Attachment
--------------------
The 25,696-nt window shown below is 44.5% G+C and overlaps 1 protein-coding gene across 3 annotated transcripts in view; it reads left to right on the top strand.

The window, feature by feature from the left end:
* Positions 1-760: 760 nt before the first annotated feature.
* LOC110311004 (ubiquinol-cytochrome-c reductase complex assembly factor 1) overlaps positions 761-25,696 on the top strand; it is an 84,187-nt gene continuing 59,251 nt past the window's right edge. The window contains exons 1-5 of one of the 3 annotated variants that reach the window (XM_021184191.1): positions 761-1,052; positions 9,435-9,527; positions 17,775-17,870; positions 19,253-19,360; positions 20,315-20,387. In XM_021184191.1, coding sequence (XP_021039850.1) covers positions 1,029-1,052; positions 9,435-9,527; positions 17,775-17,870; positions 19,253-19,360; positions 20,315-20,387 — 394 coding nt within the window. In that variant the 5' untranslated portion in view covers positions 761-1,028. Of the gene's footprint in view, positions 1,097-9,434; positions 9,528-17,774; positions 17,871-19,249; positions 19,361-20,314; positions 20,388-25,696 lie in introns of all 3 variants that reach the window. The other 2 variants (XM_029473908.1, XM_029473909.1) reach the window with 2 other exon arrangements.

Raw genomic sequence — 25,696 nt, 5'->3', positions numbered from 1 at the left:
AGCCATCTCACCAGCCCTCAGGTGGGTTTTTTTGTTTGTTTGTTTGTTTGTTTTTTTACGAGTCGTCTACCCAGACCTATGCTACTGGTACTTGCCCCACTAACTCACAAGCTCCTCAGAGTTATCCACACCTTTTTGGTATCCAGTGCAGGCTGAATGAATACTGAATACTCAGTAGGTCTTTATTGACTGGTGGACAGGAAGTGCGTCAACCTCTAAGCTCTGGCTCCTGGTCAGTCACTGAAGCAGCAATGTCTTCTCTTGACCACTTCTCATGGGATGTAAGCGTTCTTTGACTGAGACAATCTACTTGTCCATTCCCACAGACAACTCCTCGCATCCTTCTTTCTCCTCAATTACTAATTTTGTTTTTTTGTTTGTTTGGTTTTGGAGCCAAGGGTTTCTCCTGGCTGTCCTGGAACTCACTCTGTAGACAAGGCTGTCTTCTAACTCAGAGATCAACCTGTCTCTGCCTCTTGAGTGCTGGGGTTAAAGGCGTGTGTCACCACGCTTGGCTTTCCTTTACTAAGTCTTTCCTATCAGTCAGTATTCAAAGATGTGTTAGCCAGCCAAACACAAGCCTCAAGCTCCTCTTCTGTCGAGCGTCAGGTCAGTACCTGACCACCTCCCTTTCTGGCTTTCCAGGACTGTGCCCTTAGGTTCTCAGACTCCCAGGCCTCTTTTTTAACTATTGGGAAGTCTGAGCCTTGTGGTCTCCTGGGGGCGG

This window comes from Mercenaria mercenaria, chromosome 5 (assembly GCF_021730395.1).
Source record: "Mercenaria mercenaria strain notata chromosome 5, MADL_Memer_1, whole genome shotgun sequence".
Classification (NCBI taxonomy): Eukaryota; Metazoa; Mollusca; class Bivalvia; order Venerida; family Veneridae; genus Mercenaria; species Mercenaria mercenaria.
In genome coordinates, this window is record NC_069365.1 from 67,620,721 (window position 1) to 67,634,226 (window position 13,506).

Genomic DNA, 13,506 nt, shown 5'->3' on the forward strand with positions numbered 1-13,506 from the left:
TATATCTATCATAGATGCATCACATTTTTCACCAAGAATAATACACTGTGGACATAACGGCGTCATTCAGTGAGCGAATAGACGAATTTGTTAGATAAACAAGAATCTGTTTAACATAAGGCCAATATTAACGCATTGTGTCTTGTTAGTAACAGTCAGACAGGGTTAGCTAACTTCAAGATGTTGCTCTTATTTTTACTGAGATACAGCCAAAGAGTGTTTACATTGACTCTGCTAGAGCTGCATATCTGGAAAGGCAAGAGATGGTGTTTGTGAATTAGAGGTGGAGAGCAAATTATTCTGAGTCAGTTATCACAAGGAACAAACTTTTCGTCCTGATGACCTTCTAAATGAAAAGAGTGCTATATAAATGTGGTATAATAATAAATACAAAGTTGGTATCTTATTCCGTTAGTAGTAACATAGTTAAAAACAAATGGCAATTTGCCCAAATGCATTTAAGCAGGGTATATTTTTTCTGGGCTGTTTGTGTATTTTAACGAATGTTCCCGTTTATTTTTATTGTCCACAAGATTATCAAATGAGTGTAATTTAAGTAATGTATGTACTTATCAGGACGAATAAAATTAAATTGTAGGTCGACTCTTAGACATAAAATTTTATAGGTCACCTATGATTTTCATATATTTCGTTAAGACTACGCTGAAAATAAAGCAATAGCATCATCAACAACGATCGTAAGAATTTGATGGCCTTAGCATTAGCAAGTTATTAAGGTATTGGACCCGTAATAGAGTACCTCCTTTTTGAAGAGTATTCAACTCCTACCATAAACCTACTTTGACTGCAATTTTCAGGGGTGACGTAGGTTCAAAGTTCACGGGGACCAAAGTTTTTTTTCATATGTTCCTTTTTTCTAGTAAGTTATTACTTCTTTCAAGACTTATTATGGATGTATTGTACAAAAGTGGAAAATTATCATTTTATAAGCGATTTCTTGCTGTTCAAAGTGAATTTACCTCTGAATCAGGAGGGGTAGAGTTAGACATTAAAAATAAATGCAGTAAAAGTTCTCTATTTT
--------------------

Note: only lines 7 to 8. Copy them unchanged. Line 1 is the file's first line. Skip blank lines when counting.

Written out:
This window comes from Mercenaria mercenaria, chromosome 5 (assembly GCF_021730395.1).
Source record: "Mercenaria mercenaria strain notata chromosome 5, MADL_Memer_1, whole genome shotgun sequence".